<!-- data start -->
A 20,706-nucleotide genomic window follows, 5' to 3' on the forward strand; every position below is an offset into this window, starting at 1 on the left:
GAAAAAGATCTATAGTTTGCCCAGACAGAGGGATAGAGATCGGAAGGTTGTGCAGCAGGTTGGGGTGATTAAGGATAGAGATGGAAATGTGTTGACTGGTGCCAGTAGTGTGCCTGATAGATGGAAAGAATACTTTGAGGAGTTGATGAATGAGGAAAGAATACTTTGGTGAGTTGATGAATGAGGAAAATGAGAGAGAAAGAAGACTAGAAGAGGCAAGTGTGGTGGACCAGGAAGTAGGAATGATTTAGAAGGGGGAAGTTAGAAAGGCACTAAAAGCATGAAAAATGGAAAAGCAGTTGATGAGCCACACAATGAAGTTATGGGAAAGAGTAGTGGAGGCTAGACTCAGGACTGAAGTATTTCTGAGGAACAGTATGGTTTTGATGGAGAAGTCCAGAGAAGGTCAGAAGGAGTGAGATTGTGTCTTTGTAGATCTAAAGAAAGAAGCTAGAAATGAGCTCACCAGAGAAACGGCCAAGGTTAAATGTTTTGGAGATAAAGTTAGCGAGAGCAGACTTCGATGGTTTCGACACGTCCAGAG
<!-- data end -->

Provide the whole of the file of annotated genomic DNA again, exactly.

A 20,706-nucleotide genomic window follows, 5' to 3' on the forward strand; every position below is an offset into this window, starting at 1 on the left:
GAAAAAGATCTATAGTTTGCCCAGACAGAGGGATAGAGATCGGAAGGTTGTGCAGCAGGTTGGGGTGATTAAGGATAGAGATGGAAATGTGTTGACTGGTGCCAGTAGTGTGCCTGATAGATGGAAAGAATACTTTGAGGAGTTGATGAATGAGGAAAGAATACTTTGGTGAGTTGATGAATGAGGAAAATGAGAGAGAAAGAAGACTAGAAGAGGCAAGTGTGGTGGACCAGGAAGTAGGAATGATTTAGAAGGGGGAAGTTAGAAAGGCACTAAAAGCATGAAAAATGGAAAAGCAGTTGATGAGCCACACAATGAAGTTATGGGAAAGAGTAGTGGAGGCTAGACTCAGGACTGAAGTATTTCTGAGGAACAGTATGGTTTTGATGGAGAAGTCCAGAGAAGGTCAGAAGGAGTGAGATTGTGTCTTTGTAGATCTAAAGAAAGAAGCTAGAAATGAGCTCACCAGAGAAACGGCCAAGGTTAAATGTTTTGGAGATAAAGTTAGCGAGAGCAGACTTCGATGGTTTCGACACGTCCAGAG